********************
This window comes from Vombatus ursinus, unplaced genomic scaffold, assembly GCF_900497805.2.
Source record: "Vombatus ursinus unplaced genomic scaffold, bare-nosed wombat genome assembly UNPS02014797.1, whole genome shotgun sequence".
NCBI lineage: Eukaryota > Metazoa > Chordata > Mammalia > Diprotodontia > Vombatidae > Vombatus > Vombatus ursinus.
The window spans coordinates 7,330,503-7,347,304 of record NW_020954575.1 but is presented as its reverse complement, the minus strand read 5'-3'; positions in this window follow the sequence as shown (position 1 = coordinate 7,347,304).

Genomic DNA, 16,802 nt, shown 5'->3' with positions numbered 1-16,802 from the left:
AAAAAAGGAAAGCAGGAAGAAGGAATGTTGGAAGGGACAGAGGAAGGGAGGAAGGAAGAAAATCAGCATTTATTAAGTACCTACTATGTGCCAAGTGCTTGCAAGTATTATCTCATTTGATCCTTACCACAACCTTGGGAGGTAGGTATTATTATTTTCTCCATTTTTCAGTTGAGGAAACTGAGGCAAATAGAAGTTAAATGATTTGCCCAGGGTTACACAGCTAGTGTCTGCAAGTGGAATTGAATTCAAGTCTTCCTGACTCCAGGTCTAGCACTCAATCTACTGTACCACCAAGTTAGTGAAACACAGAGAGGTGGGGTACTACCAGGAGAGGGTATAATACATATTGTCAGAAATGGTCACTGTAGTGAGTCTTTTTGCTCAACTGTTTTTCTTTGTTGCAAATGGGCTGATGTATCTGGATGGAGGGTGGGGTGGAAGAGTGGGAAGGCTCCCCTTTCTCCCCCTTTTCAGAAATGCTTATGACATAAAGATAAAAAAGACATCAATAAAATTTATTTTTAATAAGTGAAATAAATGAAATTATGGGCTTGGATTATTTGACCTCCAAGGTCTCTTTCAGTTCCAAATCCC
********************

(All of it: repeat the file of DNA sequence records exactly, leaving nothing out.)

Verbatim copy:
This window comes from Vombatus ursinus, unplaced genomic scaffold, assembly GCF_900497805.2.
Source record: "Vombatus ursinus unplaced genomic scaffold, bare-nosed wombat genome assembly UNPS02014797.1, whole genome shotgun sequence".
NCBI lineage: Eukaryota > Metazoa > Chordata > Mammalia > Diprotodontia > Vombatidae > Vombatus > Vombatus ursinus.
The window spans coordinates 7,330,503-7,347,304 of record NW_020954575.1 but is presented as its reverse complement, the minus strand read 5'-3'; positions in this window follow the sequence as shown (position 1 = coordinate 7,347,304).

Genomic DNA, 16,802 nt, shown 5'->3' with positions numbered 1-16,802 from the left:
AAAAAAGGAAAGCAGGAAGAAGGAATGTTGGAAGGGACAGAGGAAGGGAGGAAGGAAGAAAATCAGCATTTATTAAGTACCTACTATGTGCCAAGTGCTTGCAAGTATTATCTCATTTGATCCTTACCACAACCTTGGGAGGTAGGTATTATTATTTTCTCCATTTTTCAGTTGAGGAAACTGAGGCAAATAGAAGTTAAATGATTTGCCCAGGGTTACACAGCTAGTGTCTGCAAGTGGAATTGAATTCAAGTCTTCCTGACTCCAGGTCTAGCACTCAATCTACTGTACCACCAAGTTAGTGAAACACAGAGAGGTGGGGTACTACCAGGAGAGGGTATAATACATATTGTCAGAAATGGTCACTGTAGTGAGTCTTTTTGCTCAACTGTTTTTCTTTGTTGCAAATGGGCTGATGTATCTGGATGGAGGGTGGGGTGGAAGAGTGGGAAGGCTCCCCTTTCTCCCCCTTTTCAGAAATGCTTATGACATAAAGATAAAAAAGACATCAATAAAATTTATTTTTAATAAGTGAAATAAATGAAATTATGGGCTTGGATTATTTGACCTCCAAGGTCTCTTTCAGTTCCAAATCCC